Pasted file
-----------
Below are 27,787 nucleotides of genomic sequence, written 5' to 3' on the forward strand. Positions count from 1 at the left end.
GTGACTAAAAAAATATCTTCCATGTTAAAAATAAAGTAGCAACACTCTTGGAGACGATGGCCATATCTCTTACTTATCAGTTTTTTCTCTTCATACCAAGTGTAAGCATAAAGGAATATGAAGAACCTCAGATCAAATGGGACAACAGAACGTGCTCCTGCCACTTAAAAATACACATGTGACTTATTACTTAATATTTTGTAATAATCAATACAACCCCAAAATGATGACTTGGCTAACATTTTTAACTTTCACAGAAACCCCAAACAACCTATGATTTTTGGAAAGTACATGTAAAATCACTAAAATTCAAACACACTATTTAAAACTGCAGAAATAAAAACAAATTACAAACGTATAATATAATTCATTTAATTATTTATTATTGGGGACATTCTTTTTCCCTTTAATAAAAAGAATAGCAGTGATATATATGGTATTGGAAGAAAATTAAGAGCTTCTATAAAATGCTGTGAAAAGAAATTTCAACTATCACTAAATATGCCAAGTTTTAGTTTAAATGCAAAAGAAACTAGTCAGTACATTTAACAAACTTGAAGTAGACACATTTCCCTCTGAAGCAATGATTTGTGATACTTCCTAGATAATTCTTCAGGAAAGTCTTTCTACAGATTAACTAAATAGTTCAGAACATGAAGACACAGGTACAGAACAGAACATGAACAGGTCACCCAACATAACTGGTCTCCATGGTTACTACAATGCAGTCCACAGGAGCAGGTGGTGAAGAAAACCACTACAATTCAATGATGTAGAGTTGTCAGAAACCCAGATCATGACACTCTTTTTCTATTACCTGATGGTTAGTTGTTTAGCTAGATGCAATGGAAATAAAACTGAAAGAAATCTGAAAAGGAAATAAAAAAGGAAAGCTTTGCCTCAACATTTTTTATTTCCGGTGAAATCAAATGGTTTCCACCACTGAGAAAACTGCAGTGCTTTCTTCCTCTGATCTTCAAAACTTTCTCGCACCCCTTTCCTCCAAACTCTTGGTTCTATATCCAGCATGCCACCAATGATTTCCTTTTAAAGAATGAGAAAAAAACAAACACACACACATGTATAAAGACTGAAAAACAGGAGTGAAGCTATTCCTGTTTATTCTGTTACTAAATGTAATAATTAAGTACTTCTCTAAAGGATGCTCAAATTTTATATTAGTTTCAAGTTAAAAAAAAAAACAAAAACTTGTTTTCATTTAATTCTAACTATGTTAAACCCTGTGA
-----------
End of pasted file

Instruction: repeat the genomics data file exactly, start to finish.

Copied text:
Below are 27,787 nucleotides of genomic sequence, written 5' to 3' on the forward strand. Positions count from 1 at the left end.
GTGACTAAAAAAATATCTTCCATGTTAAAAATAAAGTAGCAACACTCTTGGAGACGATGGCCATATCTCTTACTTATCAGTTTTTTCTCTTCATACCAAGTGTAAGCATAAAGGAATATGAAGAACCTCAGATCAAATGGGACAACAGAACGTGCTCCTGCCACTTAAAAATACACATGTGACTTATTACTTAATATTTTGTAATAATCAATACAACCCCAAAATGATGACTTGGCTAACATTTTTAACTTTCACAGAAACCCCAAACAACCTATGATTTTTGGAAAGTACATGTAAAATCACTAAAATTCAAACACACTATTTAAAACTGCAGAAATAAAAACAAATTACAAACGTATAATATAATTCATTTAATTATTTATTATTGGGGACATTCTTTTTCCCTTTAATAAAAAGAATAGCAGTGATATATATGGTATTGGAAGAAAATTAAGAGCTTCTATAAAATGCTGTGAAAAGAAATTTCAACTATCACTAAATATGCCAAGTTTTAGTTTAAATGCAAAAGAAACTAGTCAGTACATTTAACAAACTTGAAGTAGACACATTTCCCTCTGAAGCAATGATTTGTGATACTTCCTAGATAATTCTTCAGGAAAGTCTTTCTACAGATTAACTAAATAGTTCAGAACATGAAGACACAGGTACAGAACAGAACATGAACAGGTCACCCAACATAACTGGTCTCCATGGTTACTACAATGCAGTCCACAGGAGCAGGTGGTGAAGAAAACCACTACAATTCAATGATGTAGAGTTGTCAGAAACCCAGATCATGACACTCTTTTTCTATTACCTGATGGTTAGTTGTTTAGCTAGATGCAATGGAAATAAAACTGAAAGAAATCTGAAAAGGAAATAAAAAAGGAAAGCTTTGCCTCAACATTTTTTATTTCCGGTGAAATCAAATGGTTTCCACCACTGAGAAAACTGCAGTGCTTTCTTCCTCTGATCTTCAAAACTTTCTCGCACCCCTTTCCTCCAAACTCTTGGTTCTATATCCAGCATGCCACCAATGATTTCCTTTTAAAGAATGAGAAAAAAACAAACACACACACATGTATAAAGACTGAAAAACAGGAGTGAAGCTATTCCTGTTTATTCTGTTACTAAATGTAATAATTAAGTACTTCTCTAAAGGATGCTCAAATTTTATATTAGTTTCAAGTTAAAAAAAAAAACAAAAACTTGTTTTCATTTAATTCTAACTATGTTAAACCCTGTGA